With jurisdictions around the world increasingly using tax policy and transparency initiatives to tackle broader economic and social policy issues, the study examines the extent to which SFOs are ready to transform. It reveals that 64% of respondents are not confident that their tax operations are high performing, with respondents pointing to issues with processes, people, technology, cost management and risk monitoring.
Urgency to improve cybersecurity and incident planning
Examining SFOs’ approach to digitalization and security, the study reveals that 74% of respondents have experienced a cyber breach in recent years, yet 72% do not have a cyber incident plan and 61% do not have processes in place to detect IT breaches, leaving them exposed to future attacks. Looking ahead, 81% of respondents do plan to take action, indicating that they will invest in three or more digital technologies over the next two years.
Questioned about broader risk management, only 49% of SFO respondents say they are confident that they have the processes in place required to identify risks on the horizon, while 31% acknowledge that decisions about risks facing their organizations are not taken at the highest levels.
Kate Barton, EY Global Vice Chair – Tax, says:
“The global tax landscape is transforming almost beyond recognition. Governments around the world are looking for new sources of revenue in the wake of the COVID-19 pandemic and other economic pressures. Beyond the huge implications emerging from global tax reform, SFOs must also watch tax authorities’ increasing moves toward digitalization, tax sustainability issues and the tax consequences of remote working. By their own admission, SFOs are not running their tax operations as efficiently as they might. They know there’s more they can do to improve their technology and processes, and much more beyond. Added to that, growing requirements for transparency can be tough for SFOs that are also keen to protect privacy, but it is crucial that they find a way to adapt in order to meet their obligations and improve the way they operate.”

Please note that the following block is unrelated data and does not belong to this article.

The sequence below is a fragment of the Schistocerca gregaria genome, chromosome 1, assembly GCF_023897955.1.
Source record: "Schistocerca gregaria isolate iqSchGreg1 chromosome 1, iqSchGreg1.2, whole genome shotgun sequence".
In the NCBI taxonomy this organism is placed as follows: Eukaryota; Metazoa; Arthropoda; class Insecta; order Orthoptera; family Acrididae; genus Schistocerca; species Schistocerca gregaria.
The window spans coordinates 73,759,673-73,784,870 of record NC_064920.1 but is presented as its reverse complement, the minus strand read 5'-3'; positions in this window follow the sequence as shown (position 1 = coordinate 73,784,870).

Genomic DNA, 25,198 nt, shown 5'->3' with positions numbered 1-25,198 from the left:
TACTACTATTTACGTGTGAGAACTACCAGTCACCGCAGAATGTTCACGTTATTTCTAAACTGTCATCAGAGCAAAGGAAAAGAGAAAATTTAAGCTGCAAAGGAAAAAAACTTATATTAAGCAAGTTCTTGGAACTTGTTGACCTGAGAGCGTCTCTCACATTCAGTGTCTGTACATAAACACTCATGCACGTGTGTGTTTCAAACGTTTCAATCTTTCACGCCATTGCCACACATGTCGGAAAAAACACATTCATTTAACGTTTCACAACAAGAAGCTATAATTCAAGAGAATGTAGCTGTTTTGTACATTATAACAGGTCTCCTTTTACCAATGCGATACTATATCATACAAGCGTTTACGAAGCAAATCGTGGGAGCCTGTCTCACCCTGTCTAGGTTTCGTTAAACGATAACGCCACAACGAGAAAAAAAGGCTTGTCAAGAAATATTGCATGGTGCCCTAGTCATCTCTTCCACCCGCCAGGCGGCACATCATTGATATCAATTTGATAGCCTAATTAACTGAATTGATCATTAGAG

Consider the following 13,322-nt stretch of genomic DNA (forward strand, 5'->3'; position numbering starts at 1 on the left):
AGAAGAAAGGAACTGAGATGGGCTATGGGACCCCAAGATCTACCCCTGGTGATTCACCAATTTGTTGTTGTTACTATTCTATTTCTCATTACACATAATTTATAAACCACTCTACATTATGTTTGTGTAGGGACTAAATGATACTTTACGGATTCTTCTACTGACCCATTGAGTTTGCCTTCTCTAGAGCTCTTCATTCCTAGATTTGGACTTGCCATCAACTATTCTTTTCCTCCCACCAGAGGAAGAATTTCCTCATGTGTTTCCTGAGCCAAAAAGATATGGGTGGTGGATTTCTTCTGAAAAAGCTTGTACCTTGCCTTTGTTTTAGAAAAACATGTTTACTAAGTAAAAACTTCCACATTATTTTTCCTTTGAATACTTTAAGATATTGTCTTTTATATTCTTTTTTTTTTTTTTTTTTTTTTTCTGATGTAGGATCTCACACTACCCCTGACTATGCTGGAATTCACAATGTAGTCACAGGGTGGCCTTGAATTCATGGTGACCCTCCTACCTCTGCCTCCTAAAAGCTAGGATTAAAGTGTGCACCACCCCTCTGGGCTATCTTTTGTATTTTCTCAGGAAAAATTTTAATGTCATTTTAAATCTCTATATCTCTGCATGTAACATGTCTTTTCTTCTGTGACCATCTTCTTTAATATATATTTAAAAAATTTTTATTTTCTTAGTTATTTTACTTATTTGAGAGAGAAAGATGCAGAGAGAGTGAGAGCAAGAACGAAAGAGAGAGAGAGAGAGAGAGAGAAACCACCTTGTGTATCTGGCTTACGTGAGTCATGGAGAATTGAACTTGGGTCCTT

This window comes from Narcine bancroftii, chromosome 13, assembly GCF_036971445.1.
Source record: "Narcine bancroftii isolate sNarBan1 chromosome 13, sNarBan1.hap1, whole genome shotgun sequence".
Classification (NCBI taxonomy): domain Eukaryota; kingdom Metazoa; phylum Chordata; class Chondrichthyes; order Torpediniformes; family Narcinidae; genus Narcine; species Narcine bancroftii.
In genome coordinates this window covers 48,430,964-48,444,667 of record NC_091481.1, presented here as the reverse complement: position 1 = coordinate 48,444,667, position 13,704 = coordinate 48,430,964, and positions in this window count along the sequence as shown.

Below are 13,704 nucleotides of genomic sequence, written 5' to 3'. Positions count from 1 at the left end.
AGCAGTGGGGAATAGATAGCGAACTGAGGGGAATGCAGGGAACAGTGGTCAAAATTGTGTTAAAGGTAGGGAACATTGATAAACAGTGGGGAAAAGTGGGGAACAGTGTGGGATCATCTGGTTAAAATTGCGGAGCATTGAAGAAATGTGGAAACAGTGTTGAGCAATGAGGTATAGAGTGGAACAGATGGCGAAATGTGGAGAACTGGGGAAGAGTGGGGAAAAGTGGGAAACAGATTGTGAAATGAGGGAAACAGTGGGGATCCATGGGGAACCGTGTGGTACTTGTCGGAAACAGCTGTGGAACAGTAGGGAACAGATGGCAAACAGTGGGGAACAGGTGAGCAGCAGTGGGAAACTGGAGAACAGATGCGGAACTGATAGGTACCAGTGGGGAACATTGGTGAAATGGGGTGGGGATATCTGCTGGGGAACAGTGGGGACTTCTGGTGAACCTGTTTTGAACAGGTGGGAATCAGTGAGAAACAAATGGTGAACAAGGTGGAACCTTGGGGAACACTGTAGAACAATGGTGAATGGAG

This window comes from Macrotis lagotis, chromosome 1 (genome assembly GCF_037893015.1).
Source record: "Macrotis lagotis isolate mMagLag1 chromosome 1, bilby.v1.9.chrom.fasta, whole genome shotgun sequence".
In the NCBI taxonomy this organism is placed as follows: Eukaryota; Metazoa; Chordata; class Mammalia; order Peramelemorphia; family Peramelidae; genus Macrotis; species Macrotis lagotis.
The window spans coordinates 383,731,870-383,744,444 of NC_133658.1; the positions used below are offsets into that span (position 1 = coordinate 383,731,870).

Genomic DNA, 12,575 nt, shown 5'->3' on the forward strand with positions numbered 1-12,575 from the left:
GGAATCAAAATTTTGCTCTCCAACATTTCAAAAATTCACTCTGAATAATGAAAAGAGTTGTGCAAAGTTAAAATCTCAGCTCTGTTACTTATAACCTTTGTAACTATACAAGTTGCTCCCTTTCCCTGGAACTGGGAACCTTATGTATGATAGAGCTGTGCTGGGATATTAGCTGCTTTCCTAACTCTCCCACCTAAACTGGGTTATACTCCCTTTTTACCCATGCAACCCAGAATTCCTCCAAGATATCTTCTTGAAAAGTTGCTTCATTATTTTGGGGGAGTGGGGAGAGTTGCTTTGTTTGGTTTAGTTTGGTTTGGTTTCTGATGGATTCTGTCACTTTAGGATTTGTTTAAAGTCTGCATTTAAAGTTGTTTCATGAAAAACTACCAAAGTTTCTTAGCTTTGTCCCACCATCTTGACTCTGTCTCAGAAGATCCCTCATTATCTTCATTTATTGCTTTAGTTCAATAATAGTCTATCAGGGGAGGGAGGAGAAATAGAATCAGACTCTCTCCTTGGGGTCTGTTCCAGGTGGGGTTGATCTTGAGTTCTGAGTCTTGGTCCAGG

Steven Shultz, EY Global Private Tax Leader, says:
“This is a time of profound challenge and opportunity for the world’s leading family offices and the families they support. SFOs face a sobering mix of strategic, technological, regulatory and operational disruptions all amid unprecedented economic, social and geopolitical forces that are largely beyond their control. It is critical that their legacy is protected by supporting them to adapt to these trends.
“It’s clear that these changes present both challenges and opportunities, but in order to navigate them effectively, SFOs need to act now. The incredible pace of regulatory change in tax and beyond demands that SFOs learn to adapt quickly; and in the face of rapid digitization, they need to review their technology and their protection against cybercrime. With reputational risk, and ever-increasing threat, SFOs need to look closely at their risk management practices, to ensure they are robust; and when it comes to strategy and governance it’s hard to overstate the importance of taking into account nonfinancial metrics.”